Whitlam also got credit from within his own ranks on China as a foreign policy achievement more than an economic one. As former Prime Minister (then ACTU President) Bob Hawke said about Whitlam: “What Gough knows about economics you could write on the back of a postage stamp and still have some room to spare.”  Hawke had wanted Whitlam to focus more on economics, and just before the 1972 election, at the ALP federal executive, he said: “Gough…you’re going to do some great things in government in the social welfare area and internationally…but your government will live or die on how you handle the economy.”

When I put this to Whitlam in an interview about his time as Prime Minister compared to Bob Hawke’s, Whitlam said: “Bob Hawke’s greatest advantage as Prime Minister was that he didn’t have to deal with Bob Hawke as ACTU President.”

In the 1980s and 1990s, it was Labor’s turn again. The Hawke-Keating reforms made a big difference to Australia’s future prosperity.: opening up the economy, reducing tariffs, floating the exchange rate, setting up new regional institutions like APEC, and actively engaging in the region (e.g. Foreign Minister Gareth Evans’s peace negotiations in Cambodia). Hawke’s championing of Chinese students in a tearful speech in the aftermath of  Tiananmen Square was symbolic of his passion for China and better relations with Asia, and after a hard nine years as a reforming Treasurer, Keating made engagement with Asia the centrepiece of his prime ministerial vision for the nation’s future.

John Howard was very diligent in building relations in Asia, but his heart was really in the Anglo-American world. Hawke was managerial and competent in Asia. But Paul Keating really started to pull the strings and assemble the elements of good, deep relations. Keating was a calculated risktaker.  He put himself on the line over Asia, like he did in Aboriginal Affairs with the famous Redfern speech. He had confidence in himself and confidence in Australia that the country could do great things as part of the Asia region.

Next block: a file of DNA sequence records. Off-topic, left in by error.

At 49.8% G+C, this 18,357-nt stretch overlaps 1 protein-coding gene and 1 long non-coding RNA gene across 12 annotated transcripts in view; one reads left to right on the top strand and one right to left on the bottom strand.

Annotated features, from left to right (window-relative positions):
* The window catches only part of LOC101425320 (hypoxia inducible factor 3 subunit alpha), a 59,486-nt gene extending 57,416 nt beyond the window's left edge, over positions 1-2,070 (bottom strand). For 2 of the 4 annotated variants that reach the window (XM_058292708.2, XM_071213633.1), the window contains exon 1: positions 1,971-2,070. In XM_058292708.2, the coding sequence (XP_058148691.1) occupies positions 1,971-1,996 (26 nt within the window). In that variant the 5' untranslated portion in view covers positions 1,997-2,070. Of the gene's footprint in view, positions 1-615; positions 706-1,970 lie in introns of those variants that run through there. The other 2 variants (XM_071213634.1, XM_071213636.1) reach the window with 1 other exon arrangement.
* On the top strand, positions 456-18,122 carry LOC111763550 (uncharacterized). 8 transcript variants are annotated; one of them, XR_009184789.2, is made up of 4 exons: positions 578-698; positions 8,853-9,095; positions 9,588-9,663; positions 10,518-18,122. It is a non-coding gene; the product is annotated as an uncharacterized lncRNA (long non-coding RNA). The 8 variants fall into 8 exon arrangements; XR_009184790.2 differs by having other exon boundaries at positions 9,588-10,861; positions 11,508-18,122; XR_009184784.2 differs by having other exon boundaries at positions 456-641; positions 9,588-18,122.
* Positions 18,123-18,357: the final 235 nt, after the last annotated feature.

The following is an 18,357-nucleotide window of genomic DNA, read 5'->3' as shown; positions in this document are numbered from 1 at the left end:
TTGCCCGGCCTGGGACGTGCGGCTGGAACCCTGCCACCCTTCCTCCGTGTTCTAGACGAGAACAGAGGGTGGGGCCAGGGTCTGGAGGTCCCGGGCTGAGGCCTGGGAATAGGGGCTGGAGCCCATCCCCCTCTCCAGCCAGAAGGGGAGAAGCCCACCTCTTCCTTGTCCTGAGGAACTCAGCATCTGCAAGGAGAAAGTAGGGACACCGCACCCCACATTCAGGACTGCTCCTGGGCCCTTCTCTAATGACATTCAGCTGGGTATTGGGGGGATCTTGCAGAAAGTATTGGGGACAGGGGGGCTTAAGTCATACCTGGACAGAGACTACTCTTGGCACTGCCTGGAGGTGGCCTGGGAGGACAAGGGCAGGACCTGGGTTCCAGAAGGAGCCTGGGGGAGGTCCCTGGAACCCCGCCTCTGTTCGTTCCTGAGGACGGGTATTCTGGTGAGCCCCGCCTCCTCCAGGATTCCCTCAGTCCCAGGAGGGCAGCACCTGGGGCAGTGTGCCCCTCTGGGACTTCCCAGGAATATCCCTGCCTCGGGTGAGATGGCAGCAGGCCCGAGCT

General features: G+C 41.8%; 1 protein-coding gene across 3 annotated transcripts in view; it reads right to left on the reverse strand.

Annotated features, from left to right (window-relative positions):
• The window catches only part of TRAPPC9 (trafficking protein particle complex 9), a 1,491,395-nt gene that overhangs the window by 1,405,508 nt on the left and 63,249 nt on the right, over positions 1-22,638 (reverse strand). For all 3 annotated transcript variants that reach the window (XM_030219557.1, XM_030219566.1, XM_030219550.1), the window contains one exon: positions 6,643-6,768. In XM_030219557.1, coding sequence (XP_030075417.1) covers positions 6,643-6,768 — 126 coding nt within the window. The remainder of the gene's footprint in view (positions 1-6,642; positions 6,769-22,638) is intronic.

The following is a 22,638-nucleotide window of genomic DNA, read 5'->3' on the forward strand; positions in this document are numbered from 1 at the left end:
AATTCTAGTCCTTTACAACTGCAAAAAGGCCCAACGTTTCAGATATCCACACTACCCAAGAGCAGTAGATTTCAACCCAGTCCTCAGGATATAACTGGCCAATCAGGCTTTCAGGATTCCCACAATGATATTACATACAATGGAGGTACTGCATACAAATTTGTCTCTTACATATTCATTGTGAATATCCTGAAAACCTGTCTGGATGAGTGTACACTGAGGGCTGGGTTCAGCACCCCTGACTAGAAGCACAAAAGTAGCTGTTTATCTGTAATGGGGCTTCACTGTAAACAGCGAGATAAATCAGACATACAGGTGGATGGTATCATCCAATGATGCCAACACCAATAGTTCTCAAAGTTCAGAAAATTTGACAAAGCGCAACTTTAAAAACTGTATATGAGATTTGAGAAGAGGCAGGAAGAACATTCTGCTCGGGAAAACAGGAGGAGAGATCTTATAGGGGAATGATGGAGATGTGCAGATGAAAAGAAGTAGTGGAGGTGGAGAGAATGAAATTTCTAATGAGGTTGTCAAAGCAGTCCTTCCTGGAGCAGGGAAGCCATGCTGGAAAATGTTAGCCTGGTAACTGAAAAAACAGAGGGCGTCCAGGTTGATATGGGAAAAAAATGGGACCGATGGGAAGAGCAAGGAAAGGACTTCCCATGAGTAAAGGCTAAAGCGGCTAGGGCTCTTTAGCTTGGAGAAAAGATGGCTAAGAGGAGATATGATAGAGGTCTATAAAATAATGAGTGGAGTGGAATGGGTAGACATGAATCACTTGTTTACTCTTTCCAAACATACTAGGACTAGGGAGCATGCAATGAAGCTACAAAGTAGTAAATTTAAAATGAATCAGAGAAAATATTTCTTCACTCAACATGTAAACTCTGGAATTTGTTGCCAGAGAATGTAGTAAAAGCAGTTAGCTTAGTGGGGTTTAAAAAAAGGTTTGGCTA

Finally, post-Hawke-Keating, both sides of politics made contributions, particularly during global economic downturns. Howard and Peter Costello kept their nerve during the 1997-1999 Asia Financial Crisis, as did Kevin Rudd’s government during the 2008 Global Financial Crisis . The domestic stimulus package designed by Ken Henry (“Go hard, go early, go households”) stimulated local economic activity and employment – as did the China and ASEAN stimulus packages – and Australia was one of the few major economies to avoid recession.

Now, we have some new challenges with the rise of economic populism, breakdown of multilateral institutions, climate change, and health crises. But one thing is for sure: Australia’s economic ties with Asia will be an advantage as we grapple with these global economic problems and disruptions. As Keating said, “we get our security in Asia not from Asia.”

Of course, there are a lot of unsung heroes in this story beyond Prime Ministers and Trade Ministers. Businesspeople, trade officials, trade unionists, economists, and educators have played an important role. So have key players offshore, Asian statesmen and women who are well-disposed to Australia. And then there’s the role of Asian immigrants and Australians with Asian origins.

In 1966, the celebrated economic historian Geoffrey Blainey wrote that Australia’s history was shaped by “The Tyranny of Distance.” Yet that very year, Japan overtook the UK as our number one export destination (a title held more recently by China). In that moment, “The Power of Proximity’ was beginning to take shape as Australia began to find its economic place in the Asian Century.


Tim Harcourt is the J.W. Nevile Fellow in Economics at UNSW, Sydney and host of The Airport Economist TV show and The Airport Economist Podcast.

This is part two of a two-part article on Australia and the Asian Century.

This article is published under a Creative Commons Licence and may be republished with attribution.